04/04/2013 | INIFTA
Microscopic aggressors
CONICET researchers and a group of experts preserve funerary monuments from the attacks of microbial agents at the Recoleta Cementery in the city of Buenos Aires.

(For Spanish version, click here)

 

Some remarkable sculptures such as José C. Paz’s and Rufina Cambaceres’ have worn away, modified their colour and suffered different damages on the surface of the rocks. These damages were caused not only by the passing of time but also by the constant action of some microorganisms.

In terms of biodeterioration, it is important to recognise the characteristics of the substrate in which the biofilm attaches to. The organisms that develop in an organic substrate are different from those that grow in an organic one.

Patricia Guiamet, independent investigator from CONICET who works at the Institute of Theoretical and Applied Physicochemical Investigations (INIFTA,UNLP-CONICET), is working with a multidisciplinary team with the objective of preventing these microbial agents from continuing with the degradation of the monuments.

“The Microalgae intervention is destroying the rock and modifying the appearance of the sculpture. Restorers need to be very careful when selecting the cleaning product because it can alter the material with which the work was made and alter the message of the artist. That is the reason why the researcher and experts from different areas are working on this study” Guiamet explains.

Although the sculptures of Rufina Cambaceres and José Camilo Paz are made of the same material, white marble, the exhibition space of the sculptures should be taken into consideration. This is what Miguel Crespo, a restorer from the Conservation and Restoration Programme of the Monuments and Works of Art at the Recoleta Cemetery (DGPeIH – GCBA), states.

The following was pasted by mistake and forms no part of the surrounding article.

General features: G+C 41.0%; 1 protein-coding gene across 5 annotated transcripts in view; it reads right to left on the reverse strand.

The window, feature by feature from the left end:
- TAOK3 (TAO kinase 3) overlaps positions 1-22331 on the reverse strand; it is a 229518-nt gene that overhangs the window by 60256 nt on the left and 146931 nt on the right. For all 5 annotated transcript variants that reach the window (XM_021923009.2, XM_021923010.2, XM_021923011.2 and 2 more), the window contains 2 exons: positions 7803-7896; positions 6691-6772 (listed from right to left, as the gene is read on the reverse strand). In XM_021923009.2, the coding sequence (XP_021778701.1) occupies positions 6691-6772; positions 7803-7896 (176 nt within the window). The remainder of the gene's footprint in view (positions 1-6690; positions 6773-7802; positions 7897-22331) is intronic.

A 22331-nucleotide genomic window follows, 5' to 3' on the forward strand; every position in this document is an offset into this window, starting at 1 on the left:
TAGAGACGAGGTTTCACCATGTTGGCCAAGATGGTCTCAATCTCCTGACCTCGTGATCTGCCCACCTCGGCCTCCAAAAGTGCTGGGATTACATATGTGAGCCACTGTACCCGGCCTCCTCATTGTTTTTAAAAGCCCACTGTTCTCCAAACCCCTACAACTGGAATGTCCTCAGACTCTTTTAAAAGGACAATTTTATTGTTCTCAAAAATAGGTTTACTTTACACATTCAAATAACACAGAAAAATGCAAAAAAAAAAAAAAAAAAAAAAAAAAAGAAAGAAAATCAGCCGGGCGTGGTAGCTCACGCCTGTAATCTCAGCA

“The percentages of microorganisms’ proliferation that attack the sculptures vary according to the place where the monuments are placed. One is located near an Araucaria grove, and the other is exposed to direct sunlight”, Crespo informs.

For the restoration of the sculptures, restorers used an inorganic chemical product called Benzalkonium Chloride which is harmless for the material used in these kinds of monuments, if used in controlled solutions.

In the study published by the scientific magazine Colloids and Surfaces B: Biointerfaces, investigators affirm that it is very difficult to eradicate complex microbial communities. Thus, it turns even more complex if the outdoor exposure is considered. However, from the application of the product, the biologic activity decreased.

For Crespo, the main difficulty of working with outdoor monuments is that the proliferation of microorganisms is constant “and that is the reason why a multidisciplinary team works with subsequent and cyclic monitoring”.

The bacteria that attack the sculptures and produce a sort of biofilm are microscopic and only become visible when other macro organisms such as lichen, mosses and fungus intervene. Nevertheless, Guiamet explains that the beginning of the damage to the sculpture begins with the bacterial activity.

  • By Alejandro Cannizzaro.
  • About investigation.
  • Patricia Guiamet. Investigadora independiente. INIFTA.
  • Miguel Crespo. DGPeIH – GCBA.